Dan meanwhile, who started with a calm horse and is a rope man par excellence is making it look
easy.

Crowd cheers as he does something good.

NARRATION :

So what goes so horribly wrong with your average horse rider? Well, the trouble is, most of us
humans can't help thinking horses are much smarter than they are.

Dr Jonica Newby:

As part of his PhD, Andrew conducted some cognitive experiments - let's see how they go.

Dr Andrew McLean:

Right side

He's watching the oats go in the right-hand bucket.

Andrew:

And let go

NARRATION :

Can he pick the correct one?

Jonica:

He got that, very nice.

NARRATION :

Now what happens if we introduce a short delay.

Andrew:

Right side

Pause while the horse looks at oats poured.

Andrew:

Ten seconds, let go

Jonica:

C'mon, you can do it! He saw that, I saw him looking! Laugh

Andrew:

He's forgotten.

NARRATION :

It was the same over repeat experiments with many horses - introduce a delay and they did no better
than chance. This was a test of object permanence - the ability to picture something is still there
once its no longer in sight. Dogs can do this. But horses are similarly poor at mazes,
observational learning, reverse discrimination - in fact on most IQ tests, they score about as well
as a goldfish. To be fair, the horse didn't evolve as a problem solver - to escape predators he
runs, and to find food - well its not that hard.

Dr Jonica Newby:

Grass doesn't hide.

Dr Andrew McLean:

That's right. And so you don't need to plan to catch it .

NARRATION :

And our failure to recognise the horse's cognitive limitations has real consequences when we come
to ride them.

Dr Jonica Newby:

Well, as I had a misspent youth in the saddle, I have foolishly volunteered to put myself under
Andrews scientific scrutiny.

NARRATION :

Andrew has chosen a trot to stop task to illustrate the biggest mistake most people make. It's all
about timing.

Jonica:

OK trot to halt ... what do you reckon?

Andrew:

Terrible. Laugh.

NARRATION :

You see, I didn't release the rein pressure as soon as the horse began to stop - I kept pulling.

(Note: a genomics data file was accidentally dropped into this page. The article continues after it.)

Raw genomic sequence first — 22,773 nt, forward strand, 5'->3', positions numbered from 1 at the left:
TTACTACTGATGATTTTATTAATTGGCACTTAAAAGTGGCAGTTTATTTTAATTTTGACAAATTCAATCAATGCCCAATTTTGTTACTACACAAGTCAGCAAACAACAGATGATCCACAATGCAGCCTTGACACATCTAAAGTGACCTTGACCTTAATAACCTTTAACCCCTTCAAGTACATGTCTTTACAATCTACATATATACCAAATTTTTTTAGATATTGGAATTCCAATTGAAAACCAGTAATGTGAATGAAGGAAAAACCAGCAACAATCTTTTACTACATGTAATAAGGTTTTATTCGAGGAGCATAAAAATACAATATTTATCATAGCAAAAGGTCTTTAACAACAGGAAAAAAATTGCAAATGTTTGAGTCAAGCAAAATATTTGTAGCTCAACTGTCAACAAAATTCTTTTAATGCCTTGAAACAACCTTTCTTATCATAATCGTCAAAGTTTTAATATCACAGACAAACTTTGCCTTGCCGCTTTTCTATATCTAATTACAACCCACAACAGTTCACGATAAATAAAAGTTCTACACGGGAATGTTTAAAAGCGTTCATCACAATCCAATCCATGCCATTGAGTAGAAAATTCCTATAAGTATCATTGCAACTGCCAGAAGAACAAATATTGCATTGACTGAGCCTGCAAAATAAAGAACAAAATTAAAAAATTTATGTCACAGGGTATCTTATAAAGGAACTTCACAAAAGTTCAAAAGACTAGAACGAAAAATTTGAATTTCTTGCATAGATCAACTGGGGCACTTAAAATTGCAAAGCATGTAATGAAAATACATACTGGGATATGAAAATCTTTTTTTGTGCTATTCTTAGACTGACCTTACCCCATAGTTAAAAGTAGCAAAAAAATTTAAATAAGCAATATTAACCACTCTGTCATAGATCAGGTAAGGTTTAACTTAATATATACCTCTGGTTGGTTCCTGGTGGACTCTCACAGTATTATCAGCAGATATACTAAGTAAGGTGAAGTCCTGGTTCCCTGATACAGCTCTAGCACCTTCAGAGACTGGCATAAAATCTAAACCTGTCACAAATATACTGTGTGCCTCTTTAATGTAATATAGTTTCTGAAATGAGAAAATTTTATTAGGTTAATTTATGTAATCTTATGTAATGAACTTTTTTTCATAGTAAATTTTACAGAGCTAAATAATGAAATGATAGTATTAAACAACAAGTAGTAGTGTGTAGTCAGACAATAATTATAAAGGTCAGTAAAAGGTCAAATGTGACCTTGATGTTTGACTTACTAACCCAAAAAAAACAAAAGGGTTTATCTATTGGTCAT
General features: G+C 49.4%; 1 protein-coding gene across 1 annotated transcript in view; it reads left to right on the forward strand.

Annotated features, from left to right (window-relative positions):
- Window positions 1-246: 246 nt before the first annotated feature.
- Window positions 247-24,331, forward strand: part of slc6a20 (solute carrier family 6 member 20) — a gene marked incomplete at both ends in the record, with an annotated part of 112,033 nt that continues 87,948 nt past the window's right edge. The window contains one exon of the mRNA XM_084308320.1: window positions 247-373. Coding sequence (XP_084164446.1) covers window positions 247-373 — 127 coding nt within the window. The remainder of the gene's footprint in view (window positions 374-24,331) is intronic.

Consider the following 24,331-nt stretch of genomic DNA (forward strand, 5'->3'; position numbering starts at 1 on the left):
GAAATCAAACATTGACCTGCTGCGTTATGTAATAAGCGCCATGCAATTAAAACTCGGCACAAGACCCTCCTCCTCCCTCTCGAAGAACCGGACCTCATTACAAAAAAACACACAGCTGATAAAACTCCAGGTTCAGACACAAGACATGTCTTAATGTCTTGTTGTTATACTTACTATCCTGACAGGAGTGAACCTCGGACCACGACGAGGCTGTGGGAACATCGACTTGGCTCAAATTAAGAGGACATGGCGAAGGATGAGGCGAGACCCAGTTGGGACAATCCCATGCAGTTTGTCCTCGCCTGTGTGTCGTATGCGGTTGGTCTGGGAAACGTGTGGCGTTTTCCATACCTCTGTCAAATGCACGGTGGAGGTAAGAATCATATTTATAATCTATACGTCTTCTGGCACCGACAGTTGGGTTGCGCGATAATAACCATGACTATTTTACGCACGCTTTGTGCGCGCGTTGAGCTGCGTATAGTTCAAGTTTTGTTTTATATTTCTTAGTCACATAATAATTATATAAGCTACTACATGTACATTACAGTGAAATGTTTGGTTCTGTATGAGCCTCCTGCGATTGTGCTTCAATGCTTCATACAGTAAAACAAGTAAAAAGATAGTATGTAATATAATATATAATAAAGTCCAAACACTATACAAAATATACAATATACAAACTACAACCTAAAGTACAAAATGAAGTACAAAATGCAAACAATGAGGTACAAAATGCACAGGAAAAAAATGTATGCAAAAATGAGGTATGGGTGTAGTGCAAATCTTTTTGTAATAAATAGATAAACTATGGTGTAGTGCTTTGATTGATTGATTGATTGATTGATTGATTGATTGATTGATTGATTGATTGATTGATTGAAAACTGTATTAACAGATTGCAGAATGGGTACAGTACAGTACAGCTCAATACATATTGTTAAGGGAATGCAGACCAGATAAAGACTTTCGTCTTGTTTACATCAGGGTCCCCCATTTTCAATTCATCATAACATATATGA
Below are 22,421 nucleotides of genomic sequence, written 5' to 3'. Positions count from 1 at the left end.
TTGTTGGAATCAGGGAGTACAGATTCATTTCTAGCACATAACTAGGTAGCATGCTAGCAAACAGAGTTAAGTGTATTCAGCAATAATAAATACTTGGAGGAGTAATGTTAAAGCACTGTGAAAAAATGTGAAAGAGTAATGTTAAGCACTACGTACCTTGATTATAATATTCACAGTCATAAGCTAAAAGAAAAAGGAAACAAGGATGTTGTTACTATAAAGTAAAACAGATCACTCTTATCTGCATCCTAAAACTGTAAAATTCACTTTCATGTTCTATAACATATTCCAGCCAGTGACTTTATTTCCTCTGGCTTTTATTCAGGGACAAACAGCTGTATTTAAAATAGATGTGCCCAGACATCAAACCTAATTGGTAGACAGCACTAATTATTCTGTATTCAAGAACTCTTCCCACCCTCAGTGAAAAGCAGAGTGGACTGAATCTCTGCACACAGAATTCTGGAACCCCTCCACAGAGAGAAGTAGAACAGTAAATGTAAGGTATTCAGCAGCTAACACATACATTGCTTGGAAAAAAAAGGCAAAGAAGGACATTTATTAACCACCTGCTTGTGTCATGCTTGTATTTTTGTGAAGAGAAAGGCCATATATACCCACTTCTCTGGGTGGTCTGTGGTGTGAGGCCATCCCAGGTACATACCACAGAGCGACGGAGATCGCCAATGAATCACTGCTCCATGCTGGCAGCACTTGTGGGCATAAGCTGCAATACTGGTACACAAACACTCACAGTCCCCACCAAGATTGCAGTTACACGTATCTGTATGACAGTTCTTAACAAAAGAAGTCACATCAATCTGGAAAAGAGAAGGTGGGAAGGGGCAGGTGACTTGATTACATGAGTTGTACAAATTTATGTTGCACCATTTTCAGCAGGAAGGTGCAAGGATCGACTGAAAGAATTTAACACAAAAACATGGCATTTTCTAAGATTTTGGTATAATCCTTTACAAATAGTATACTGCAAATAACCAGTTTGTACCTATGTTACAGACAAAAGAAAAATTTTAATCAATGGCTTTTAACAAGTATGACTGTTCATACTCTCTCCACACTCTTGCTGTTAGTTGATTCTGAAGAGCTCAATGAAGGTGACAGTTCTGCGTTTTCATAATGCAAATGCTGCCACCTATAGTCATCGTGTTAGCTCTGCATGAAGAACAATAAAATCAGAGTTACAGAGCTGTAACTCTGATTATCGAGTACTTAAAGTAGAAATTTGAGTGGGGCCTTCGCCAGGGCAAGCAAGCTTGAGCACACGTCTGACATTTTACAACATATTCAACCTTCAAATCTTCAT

Because my timing was poor, the horse can't work out what he was rewarded for - he doesn't know it
was for stopping ... that was seconds ago.

Dr Andrew McLean:

You really can't even afford to be one second late. It's got to be that much on time because there
really isn't that computing ability, that ability to reflect back into what's happened,

Jonica:

One second?

Andrew:

Yeah.

NARRATION :

Poor timing leads to confusion. His brain may revert to its basic anti-predator response ...
rearing, bolting ... the very things that can send him on the slippery spiral to the knackery.
Meanwhile, it looks like I've fallen for one of those horse riding myths.

Dr Jonica Newby:

So my whole life I've been taught a pat means good boy and that's just wrong.

Dr Andrew McLean:

Yeah, that's a myth. Its really not that different from punishment.

NARRATION :

Its much better to rub this bit in front of the wither where research shows the heart rate slows.

Dr Andrew McLean:

That's the beauty of science. It doesn't lock us in any place where we feel we need to defend our
method that we did 10 years ago. We're moving because there are always new things that we're
discovering

NARRATION :

In the past few years, the equitation scientists have published in journals - established an
international symposium.

Dr Jonica Newby: